The Shipbuilding Market in
Whereas the year 2000 was exceptional, 2001
despite some highlights was a year of contrasts:
1. The volume of new orders is down considerably with about 36.5
million gross tons as compared to 46.1 million gt last year.
2. This reduced volume of orders has brought to an end the increase in
prices which occurred in 2000; as from mid 2001 there has been a drop
sometimes quite sharp despite the importance of the orderbook world-wide.
3. The level of the orderbook reached in the 2nd quarter of 2001 was
unprecedented with over 75,7 million gt and roughly maintained until the
end of the year, representing an annual growth of about 15 %.
4. A certain stability still prevails between the various shipbuilding
countries. Korea remains in top position with over 30 million gt on order,
followed by Japan with over 20 million gt. Europe and China are in third
and fourth place with about 8.5 million and 7.4 million gt respectively.
5. European shipyards were unable to get the reintroduction of
subsidies from their respective official bodies, which were stopped last
year, whereas the orders of specialised ships were scarce this year, with
the notable exception of LNG carriers which were taken up essentially by
Korean and Japanese shipyards.
In October 2000 the IMF announced a reduced
growth for 2001 but the prospects remained positive.
Unfortunately these economic forecasts have continuously been lowered.
The IMF published successively 3.2 % in May 2001, then 2.6 % in October
2001, then again had to readjust its figures taking into account the
tragic events of September 11th.
After an exceptional world growth of 4.7 % in 2000, 2001 was also an
outstanding year but at the other end of the scale with a growth of only
2.4 %, one of the lowest levels over the last ten years
The growth of world trade in volume has slowed down dramatically to
virtually nothing in 2001, as compared to an increase of over
12 % in 2000.
Freight rates in the three most important sectors of shipping - oil,
dry bulk, and containers - after having been very strong in 2000, have
fallen sharply. Average earnings in the oil sector show a certain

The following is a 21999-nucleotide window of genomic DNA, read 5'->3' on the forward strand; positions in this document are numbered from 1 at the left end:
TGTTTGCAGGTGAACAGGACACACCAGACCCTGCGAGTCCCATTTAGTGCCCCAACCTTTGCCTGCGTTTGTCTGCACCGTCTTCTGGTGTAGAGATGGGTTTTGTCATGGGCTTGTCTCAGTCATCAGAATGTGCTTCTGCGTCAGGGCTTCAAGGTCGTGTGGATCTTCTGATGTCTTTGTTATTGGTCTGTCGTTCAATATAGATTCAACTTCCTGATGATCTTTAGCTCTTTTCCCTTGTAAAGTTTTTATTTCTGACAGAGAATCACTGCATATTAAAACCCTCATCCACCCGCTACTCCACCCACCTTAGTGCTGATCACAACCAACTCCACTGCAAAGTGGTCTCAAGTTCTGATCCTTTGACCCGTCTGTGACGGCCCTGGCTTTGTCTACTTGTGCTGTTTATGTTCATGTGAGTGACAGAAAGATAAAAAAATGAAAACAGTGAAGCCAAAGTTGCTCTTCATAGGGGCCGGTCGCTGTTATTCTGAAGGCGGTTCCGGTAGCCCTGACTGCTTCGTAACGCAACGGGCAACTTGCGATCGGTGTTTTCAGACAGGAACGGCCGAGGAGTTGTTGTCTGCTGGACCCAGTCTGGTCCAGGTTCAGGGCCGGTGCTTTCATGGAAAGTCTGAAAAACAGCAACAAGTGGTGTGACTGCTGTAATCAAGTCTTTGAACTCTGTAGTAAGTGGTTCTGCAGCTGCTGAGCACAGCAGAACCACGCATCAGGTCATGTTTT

resistance due to the tightening of quality constraints being adopted by
oil companies. Tankers have to meet stricter standards and older ships are
Whilst the pace of orders remained strong during the first half, the
uncertainty in short-term prospects and a significant deterioration in
freight rates meant that owners during the summer started deserting the
Whilst the pace of orders remained strong
during the first half, the uncertainty in short-term prospects and a
significant deterioration in freight rates meant that owners during the
summer started deserting the newbuilding market.
Prices which had increased throughout 2000, while still remaining
relatively attractive since they were below levels that were prevalent
before the Asian crisis of 1997-1998, were not sufficient to entice
potential buyers looking to preserve their cash-flow and who decided to
postpone their investments to a later date.
The world orderbook after having outpaced the 75 million gross ton mark
in June 2001, stabilised until the end of the year.
The geographical breakdown in orders remains relatively constant, whereas
the majority of the increase seen last year went to Korea.
However the breakdown in ships’ types has changed. In 2000 the three
principal newbuilding cycles, that of tankers, bulk carriers, and
containerships, followed the same pattern as illustrated in the graph of
‘Percentages of ships on order over existing fleet’.
This graph illustrates that the dry bulk carrier and containership
cycles started a little earlier (early 1998) than that of tankers (early
1999) and hit their historic highs at the start of 2001 with respectively
16 % for dry bulk carriers and significantly more for containerships with
28 %. The bend in these two curves right from the start of 2001 indicated
already a certain apprehension and a real reduction in the orders for dry
bulk carriers and containerships. Tonnage of dry bulk carriers on order
declined from 39.5 to 25.2 million dwt and that of containerships remained
around 21 million dwt.
The orderbook for tankers continued to rise to reach a figure of 22 %
of the existing fleet thus surpassing the previous historic record of 17 %
in 1991. The tonnage of tankers on order increased in 2001 and went from
46.1 to 64.6 million dwt. This prolongation of the tanker cycle applies
particularly to the categories between 35,000 and 120,000 dwt.
Specialised tonnage, with the exception of LNG carriers, has seen new
orders declining considerably.
Cruise ship operators which made massive investments in 1999 and to a
lesser extent in 2000, only made a single new order in 2001.
The LNG carriers orderbook rose from 824,000 cbm in 1999 to 2,485,000
cbm in 2000 then to 4,026,700 cbm in 2001, nearly 50 % of the existing
fleet. A number of these orders are speculative and driven by the
prospects of a rapid development in this energy source.
Shipping and Shipbuilding Markets in 2001
I N D E X
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